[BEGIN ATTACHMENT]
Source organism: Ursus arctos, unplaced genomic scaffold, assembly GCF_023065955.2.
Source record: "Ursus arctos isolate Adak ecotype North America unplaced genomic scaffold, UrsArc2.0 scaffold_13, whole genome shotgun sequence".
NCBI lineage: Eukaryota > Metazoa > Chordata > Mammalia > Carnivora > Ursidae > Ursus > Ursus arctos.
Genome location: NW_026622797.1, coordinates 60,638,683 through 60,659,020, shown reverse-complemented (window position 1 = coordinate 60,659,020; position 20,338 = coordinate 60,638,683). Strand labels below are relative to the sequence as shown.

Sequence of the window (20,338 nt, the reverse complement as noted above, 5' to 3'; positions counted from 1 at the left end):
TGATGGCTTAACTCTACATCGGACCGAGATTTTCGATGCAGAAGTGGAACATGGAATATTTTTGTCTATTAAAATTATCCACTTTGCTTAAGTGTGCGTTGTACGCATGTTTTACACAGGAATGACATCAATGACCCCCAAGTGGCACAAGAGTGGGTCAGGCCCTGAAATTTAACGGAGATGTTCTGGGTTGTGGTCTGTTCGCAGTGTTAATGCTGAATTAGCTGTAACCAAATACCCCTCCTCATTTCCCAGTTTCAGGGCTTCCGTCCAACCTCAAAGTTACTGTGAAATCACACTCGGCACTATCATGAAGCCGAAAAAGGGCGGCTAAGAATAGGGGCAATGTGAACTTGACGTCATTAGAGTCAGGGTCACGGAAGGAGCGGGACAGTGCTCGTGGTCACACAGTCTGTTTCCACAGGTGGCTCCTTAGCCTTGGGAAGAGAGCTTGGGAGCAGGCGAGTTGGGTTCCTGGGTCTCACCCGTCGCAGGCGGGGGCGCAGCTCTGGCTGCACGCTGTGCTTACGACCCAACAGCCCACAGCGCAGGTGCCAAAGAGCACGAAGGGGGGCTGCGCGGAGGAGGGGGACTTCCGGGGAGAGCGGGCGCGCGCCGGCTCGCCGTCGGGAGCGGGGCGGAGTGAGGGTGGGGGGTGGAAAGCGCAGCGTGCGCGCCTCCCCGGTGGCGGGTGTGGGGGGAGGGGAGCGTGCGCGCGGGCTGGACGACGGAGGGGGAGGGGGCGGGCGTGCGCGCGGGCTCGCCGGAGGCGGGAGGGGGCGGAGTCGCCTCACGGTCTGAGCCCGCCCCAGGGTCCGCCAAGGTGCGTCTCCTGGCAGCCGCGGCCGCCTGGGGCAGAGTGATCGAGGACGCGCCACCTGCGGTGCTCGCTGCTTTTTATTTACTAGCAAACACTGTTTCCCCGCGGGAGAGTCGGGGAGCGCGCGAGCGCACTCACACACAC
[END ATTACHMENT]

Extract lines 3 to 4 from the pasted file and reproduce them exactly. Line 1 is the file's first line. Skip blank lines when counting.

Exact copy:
NCBI lineage: Eukaryota > Metazoa > Chordata > Mammalia > Carnivora > Ursidae > Ursus > Ursus arctos.
Genome location: NW_026622797.1, coordinates 60,638,683 through 60,659,020, shown reverse-complemented (window position 1 = coordinate 60,659,020; position 20,338 = coordinate 60,638,683). Strand labels below are relative to the sequence as shown.